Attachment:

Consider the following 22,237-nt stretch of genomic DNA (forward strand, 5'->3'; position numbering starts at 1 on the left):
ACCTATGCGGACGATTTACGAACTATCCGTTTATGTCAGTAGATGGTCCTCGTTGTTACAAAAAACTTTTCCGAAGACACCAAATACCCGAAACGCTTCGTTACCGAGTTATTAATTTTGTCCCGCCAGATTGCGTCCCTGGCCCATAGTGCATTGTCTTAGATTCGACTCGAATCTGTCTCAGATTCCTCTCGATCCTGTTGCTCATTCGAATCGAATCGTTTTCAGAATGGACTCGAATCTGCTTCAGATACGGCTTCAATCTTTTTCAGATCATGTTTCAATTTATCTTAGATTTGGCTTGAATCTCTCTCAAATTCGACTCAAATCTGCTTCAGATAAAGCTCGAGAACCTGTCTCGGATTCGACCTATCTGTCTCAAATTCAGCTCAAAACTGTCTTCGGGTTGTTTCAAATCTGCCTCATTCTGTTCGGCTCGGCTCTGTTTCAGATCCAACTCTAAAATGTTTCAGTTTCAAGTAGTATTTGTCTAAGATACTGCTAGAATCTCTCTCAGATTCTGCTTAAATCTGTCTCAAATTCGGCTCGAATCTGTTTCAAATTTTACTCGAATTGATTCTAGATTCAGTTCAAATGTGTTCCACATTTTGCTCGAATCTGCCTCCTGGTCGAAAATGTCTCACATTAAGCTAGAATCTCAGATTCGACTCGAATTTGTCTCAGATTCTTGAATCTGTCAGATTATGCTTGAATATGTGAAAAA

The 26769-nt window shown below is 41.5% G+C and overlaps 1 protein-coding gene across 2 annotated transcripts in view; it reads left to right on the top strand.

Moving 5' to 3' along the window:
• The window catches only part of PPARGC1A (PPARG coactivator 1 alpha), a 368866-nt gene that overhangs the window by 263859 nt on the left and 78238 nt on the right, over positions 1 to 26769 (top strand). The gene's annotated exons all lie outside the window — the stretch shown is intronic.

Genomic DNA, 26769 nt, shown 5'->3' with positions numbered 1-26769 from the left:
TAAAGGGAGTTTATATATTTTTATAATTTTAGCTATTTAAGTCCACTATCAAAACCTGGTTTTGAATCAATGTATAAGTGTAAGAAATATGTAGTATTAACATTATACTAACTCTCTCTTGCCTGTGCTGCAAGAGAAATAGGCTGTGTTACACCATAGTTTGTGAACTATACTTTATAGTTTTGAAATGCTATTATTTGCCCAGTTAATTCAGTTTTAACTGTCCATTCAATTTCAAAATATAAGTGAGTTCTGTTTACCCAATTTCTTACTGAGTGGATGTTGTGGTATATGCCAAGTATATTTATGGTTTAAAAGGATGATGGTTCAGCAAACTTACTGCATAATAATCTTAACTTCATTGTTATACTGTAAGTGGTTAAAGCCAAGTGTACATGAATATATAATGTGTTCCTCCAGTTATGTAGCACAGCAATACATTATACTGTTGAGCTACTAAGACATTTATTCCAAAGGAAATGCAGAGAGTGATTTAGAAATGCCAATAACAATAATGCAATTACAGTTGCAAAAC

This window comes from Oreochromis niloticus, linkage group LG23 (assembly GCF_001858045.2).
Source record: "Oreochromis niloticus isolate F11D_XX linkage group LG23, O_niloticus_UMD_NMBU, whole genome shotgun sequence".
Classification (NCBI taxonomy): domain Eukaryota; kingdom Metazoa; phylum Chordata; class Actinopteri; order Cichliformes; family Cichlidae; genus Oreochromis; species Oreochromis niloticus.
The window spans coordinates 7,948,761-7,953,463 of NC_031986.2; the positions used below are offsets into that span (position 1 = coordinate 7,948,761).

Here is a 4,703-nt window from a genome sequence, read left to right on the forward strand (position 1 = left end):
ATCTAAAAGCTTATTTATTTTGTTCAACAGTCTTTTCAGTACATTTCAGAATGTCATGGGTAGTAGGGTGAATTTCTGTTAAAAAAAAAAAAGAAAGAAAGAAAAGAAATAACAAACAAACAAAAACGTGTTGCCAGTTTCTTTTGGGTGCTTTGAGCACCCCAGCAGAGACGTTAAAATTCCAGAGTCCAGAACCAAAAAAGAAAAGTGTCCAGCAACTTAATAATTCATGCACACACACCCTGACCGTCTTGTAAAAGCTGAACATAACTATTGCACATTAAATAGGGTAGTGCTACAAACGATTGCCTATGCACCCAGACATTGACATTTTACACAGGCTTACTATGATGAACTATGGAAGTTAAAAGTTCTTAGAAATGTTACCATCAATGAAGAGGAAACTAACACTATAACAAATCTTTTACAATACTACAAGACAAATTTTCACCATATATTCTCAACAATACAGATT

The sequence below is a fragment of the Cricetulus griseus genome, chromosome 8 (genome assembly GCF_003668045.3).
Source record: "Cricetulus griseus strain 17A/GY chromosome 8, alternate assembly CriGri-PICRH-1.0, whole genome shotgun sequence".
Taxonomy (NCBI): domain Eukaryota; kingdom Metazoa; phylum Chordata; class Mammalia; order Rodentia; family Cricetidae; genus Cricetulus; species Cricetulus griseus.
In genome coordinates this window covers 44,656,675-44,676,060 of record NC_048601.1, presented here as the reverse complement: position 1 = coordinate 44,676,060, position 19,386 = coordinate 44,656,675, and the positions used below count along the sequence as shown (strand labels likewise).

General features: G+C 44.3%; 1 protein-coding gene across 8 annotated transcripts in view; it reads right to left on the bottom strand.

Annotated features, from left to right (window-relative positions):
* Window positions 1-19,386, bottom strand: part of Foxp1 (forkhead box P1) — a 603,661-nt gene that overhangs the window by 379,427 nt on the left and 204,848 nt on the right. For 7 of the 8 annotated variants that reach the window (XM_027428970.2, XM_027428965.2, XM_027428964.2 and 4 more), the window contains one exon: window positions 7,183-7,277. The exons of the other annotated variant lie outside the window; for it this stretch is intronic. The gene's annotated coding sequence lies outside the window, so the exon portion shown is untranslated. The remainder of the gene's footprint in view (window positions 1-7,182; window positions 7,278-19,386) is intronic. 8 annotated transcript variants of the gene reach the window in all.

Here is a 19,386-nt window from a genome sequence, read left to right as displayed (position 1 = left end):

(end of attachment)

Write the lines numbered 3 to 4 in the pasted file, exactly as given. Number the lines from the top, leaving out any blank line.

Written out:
The 26769-nt window shown below is 41.5% G+C and overlaps 1 protein-coding gene across 2 annotated transcripts in view; it reads left to right on the top strand.

Moving 5' to 3' along the window: